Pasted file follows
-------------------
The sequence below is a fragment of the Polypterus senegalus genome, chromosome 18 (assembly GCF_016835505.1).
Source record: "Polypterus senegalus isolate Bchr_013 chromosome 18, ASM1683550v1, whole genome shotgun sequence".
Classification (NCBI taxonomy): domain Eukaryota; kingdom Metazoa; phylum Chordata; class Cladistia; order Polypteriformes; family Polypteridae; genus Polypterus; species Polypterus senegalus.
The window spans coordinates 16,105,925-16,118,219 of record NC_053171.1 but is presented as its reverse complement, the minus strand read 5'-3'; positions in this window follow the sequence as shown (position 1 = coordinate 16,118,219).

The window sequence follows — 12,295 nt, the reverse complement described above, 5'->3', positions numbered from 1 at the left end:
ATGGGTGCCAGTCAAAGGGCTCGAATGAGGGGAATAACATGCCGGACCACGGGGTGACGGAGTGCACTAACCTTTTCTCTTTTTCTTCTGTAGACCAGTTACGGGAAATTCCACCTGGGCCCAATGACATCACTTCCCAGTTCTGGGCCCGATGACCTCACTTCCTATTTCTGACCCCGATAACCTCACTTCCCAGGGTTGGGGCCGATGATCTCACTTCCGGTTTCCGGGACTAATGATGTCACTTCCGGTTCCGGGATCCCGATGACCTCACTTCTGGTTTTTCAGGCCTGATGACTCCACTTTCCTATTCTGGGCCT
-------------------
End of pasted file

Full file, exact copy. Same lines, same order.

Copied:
The sequence below is a fragment of the Polypterus senegalus genome, chromosome 18 (assembly GCF_016835505.1).
Source record: "Polypterus senegalus isolate Bchr_013 chromosome 18, ASM1683550v1, whole genome shotgun sequence".
Classification (NCBI taxonomy): domain Eukaryota; kingdom Metazoa; phylum Chordata; class Cladistia; order Polypteriformes; family Polypteridae; genus Polypterus; species Polypterus senegalus.
The window spans coordinates 16,105,925-16,118,219 of record NC_053171.1 but is presented as its reverse complement, the minus strand read 5'-3'; positions in this window follow the sequence as shown (position 1 = coordinate 16,118,219).

The window sequence follows — 12,295 nt, the reverse complement described above, 5'->3', positions numbered from 1 at the left end:
ATGGGTGCCAGTCAAAGGGCTCGAATGAGGGGAATAACATGCCGGACCACGGGGTGACGGAGTGCACTAACCTTTTCTCTTTTTCTTCTGTAGACCAGTTACGGGAAATTCCACCTGGGCCCAATGACATCACTTCCCAGTTCTGGGCCCGATGACCTCACTTCCTATTTCTGACCCCGATAACCTCACTTCCCAGGGTTGGGGCCGATGATCTCACTTCCGGTTTCCGGGACTAATGATGTCACTTCCGGTTCCGGGATCCCGATGACCTCACTTCTGGTTTTTCAGGCCTGATGACTCCACTTTCCTATTCTGGGCCT